In order to prepare, formulate and file an effective Federal Disability Retirement application, to be submitted to the U.S. Office of Personnel Management, the key to productive thinking is not merely to engage in it as an insular, solitary activity, but to have the consultation and advice of an attorney who specializes in Federal Disability Retirement, lest merely thinking about it leads to an unthoughtful act that leads one to believe that the very thinking itself was thoughtless.

Sincerely,

Robert R. McGill, Esquire

 

Lawyer Representation for OPM Disability Claims: The cluster of choices

Often, choices come in pairs, and the difficulty is in deciding between the binary alternatives offered.  Chocolate or vanilla?  Apple pie or cherry?  If taste were the sole determining factor, one can simply submit to the subliminal voices churning deep within the intestinal caverns of digestive tracts, and simply declare one as opposed to the other.  Of course, in such matters, one can “cheat”, and simply say to the host or hostess, “Oh, they both look so delicious, can I just have a small sliver of both?”

Why is it that if there are three or four to choose from, suddenly such a response shifts it into the category of gluttony, where people begin to look you up and down to see whether or not diet, exercise or lack of self-discipline is the problem?  Why is it, say, that there are various pies – apple, cherry, rhubarb and pumpkin, and you cannot choose between the four or more; is it okay to say at a dinner party, “Well, can I have a sliver of the apple and rhubarb”, but NOT to say, “Can I have a very small sliver of all four?” (or eight?) It is the cluster of choices that make for difficulties, almost in every sector of life.

Today, of course, the modernity of overload and the excessive, almost unlimited choices displayed, presented and given, makes for difficulties in the cognitive grey areas of the human mind.  Have human beings evolved sufficiently to be able to cope with such alternatives presented?

As a child, many decades ago, one remembers that the local “supermarket” merely had two, maybe three items on a shelf of any one product.  Ice cream shops had three or four flavors, and if there were five – well, we stood at the counter with amazed looks and couldn’t quite decide until Mom or Dad threatened to choose for us.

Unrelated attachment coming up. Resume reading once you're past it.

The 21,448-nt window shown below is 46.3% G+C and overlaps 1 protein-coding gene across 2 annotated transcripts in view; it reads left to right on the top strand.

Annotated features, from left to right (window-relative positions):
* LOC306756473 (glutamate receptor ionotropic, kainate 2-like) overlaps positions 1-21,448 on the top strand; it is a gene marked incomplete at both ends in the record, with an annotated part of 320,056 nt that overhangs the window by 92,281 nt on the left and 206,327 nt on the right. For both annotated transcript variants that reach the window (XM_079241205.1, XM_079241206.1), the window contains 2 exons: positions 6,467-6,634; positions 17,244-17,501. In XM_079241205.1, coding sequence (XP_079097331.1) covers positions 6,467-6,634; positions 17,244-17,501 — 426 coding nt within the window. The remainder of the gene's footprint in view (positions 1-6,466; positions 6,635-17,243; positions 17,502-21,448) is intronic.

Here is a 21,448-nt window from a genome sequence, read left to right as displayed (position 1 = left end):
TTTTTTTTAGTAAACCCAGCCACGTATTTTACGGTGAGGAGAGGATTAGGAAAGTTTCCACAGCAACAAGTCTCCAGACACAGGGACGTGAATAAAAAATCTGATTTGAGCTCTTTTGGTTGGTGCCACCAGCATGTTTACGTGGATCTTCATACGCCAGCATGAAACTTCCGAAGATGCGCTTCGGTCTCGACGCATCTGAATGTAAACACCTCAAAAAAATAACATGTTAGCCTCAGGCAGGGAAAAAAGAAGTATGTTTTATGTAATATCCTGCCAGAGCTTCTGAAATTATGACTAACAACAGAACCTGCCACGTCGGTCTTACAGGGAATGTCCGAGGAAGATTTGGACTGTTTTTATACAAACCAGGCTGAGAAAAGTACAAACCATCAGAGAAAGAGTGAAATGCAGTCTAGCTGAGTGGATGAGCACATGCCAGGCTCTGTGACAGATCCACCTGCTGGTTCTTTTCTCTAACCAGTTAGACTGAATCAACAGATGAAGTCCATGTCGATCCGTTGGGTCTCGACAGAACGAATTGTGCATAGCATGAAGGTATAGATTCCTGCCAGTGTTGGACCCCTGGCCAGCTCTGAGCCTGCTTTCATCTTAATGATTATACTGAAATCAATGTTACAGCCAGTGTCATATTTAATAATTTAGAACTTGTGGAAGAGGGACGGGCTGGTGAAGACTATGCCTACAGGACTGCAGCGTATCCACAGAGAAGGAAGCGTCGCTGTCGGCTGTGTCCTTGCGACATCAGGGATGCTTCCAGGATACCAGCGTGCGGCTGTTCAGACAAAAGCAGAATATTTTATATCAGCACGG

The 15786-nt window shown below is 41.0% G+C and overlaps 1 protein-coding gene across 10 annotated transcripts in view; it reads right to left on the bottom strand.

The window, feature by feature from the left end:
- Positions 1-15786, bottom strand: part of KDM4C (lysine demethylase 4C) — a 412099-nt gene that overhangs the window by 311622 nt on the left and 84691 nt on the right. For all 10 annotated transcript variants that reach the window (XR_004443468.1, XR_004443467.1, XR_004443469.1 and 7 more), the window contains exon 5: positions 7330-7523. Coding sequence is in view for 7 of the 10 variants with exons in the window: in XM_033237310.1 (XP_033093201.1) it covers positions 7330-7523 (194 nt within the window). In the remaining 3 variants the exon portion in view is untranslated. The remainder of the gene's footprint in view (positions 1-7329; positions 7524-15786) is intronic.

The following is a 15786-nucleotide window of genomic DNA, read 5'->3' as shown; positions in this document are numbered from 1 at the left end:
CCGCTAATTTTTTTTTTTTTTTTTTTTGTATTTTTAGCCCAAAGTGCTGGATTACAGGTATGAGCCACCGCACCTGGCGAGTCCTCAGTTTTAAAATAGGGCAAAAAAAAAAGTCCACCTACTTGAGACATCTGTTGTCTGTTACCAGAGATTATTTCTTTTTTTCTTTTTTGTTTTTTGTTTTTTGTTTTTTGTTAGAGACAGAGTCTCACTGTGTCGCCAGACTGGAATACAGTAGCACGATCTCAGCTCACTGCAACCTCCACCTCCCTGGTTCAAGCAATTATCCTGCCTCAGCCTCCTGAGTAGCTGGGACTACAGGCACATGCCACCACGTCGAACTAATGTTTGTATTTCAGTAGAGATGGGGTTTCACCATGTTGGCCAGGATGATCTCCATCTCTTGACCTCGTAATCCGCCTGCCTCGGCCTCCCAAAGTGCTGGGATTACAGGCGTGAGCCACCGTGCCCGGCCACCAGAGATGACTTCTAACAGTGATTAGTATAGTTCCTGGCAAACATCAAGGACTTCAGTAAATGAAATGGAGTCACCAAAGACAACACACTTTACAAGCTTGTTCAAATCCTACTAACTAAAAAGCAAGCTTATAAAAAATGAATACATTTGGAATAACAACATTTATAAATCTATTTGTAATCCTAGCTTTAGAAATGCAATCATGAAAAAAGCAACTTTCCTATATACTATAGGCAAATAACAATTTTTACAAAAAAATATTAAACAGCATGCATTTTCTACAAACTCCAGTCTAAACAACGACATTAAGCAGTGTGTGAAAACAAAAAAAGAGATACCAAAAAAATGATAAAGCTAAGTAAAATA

Does a lioness, or a cheetah, walk about through the wilds and come upon a herd of antelopes and pause because she cannot decide which one looks the most promising?  Or have the evolutionary stresses upon the fight to survive already determined the dominant characteristics that will prevail in such decision-making?

For Federal employees and U.S. Postal workers who must decide when, how, and in what manner to file an effective Federal Disability Retirement application, ultimately to be submitted through the U.S. Office of Personnel Management, whether the Federal or Postal employee is under FERS, CSRS or CSRS Offset, the cluster of choices to choose from must be deliberative, with great seriousness, and with an approach that must look after one’s own best interests.

Often, however, because of the clouding of judgment wrought on resulting from one’s medical conditions – i.e., pain, profound fatigue, inability to focus and concentrate – it is difficult to separate between the cluster of choices given.  But Federal Disability Retirement requires a cogency of judgment, thought, decision-making and affirmation of choices, and in engaging this complex administrative process, it may be a good idea to consider consulting and hiring an experienced Federal Disability Retirement lawyer, in order to bifurcate between the cluster of choices presented, so that the best option and course of purposive actions can be embraced with a thoughtful and deliberative approach.

Sincerely,

Robert R. McGill, Esquire

 

OPM Disability Retirement Benefits: The legacy

It is something that we leave behind.  Yet, unlike a wallet, a watch, a piece of jewelry or a troublesome child better left forgotten, we don’t have an opportunity to go back and get it.  We say of that laundry list, “Oh, I need to go back and get it” (except maybe of the last in the list, whom we hope will be adopted into a kindly family and simultaneously also leave the parents behind); but not of the legacy.

No one ever says of that, “Oh, I left my legacy behind, and I need to go back and get it.”  Instead, it is intimately bound up with mortality, our sense of the future minus our own presence, and a dominant desire and urge to “leave a legacy” behind, as if to do otherwise will diminish the memory of one who has now departed, will soon be forgotten and will populate the mass of unknown graves without tombstones littering the earth beneath ivy and weeds that overwhelm.

It is often money itself, which is soon spent and forgotten; or a special “something” that one remembers another by, which is placed in a drawer and also quickly, easily and without conscience soon forgotten; or, perhaps a more lasting imprint of some residual effect – a poem, an antique car (otherwise referred to as a “junk heap”), or the family farm.